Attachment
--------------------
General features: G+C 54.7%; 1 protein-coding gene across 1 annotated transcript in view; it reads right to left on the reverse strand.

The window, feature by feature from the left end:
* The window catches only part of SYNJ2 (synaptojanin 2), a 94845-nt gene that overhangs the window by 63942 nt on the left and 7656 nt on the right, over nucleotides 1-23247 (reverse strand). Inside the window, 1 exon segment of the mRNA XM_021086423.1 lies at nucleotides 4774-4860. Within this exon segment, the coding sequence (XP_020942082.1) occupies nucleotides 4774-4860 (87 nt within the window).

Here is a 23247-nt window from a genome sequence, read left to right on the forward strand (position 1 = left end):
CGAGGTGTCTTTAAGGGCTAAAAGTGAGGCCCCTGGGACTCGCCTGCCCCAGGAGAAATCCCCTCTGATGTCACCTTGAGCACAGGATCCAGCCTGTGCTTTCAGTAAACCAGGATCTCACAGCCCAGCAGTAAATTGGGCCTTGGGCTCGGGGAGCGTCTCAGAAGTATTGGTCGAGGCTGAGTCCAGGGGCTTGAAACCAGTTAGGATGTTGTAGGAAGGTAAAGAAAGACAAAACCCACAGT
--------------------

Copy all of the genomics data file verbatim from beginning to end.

General features: G+C 54.7%; 1 protein-coding gene across 1 annotated transcript in view; it reads right to left on the reverse strand.

The window, feature by feature from the left end:
* The window catches only part of SYNJ2 (synaptojanin 2), a 94845-nt gene that overhangs the window by 63942 nt on the left and 7656 nt on the right, over nucleotides 1-23247 (reverse strand). Inside the window, 1 exon segment of the mRNA XM_021086423.1 lies at nucleotides 4774-4860. Within this exon segment, the coding sequence (XP_020942082.1) occupies nucleotides 4774-4860 (87 nt within the window).

Here is a 23247-nt window from a genome sequence, read left to right on the forward strand (position 1 = left end):
CGAGGTGTCTTTAAGGGCTAAAAGTGAGGCCCCTGGGACTCGCCTGCCCCAGGAGAAATCCCCTCTGATGTCACCTTGAGCACAGGATCCAGCCTGTGCTTTCAGTAAACCAGGATCTCACAGCCCAGCAGTAAATTGGGCCTTGGGCTCGGGGAGCGTCTCAGAAGTATTGGTCGAGGCTGAGTCCAGGGGCTTGAAACCAGTTAGGATGTTGTAGGAAGGTAAAGAAAGACAAAACCCACAGT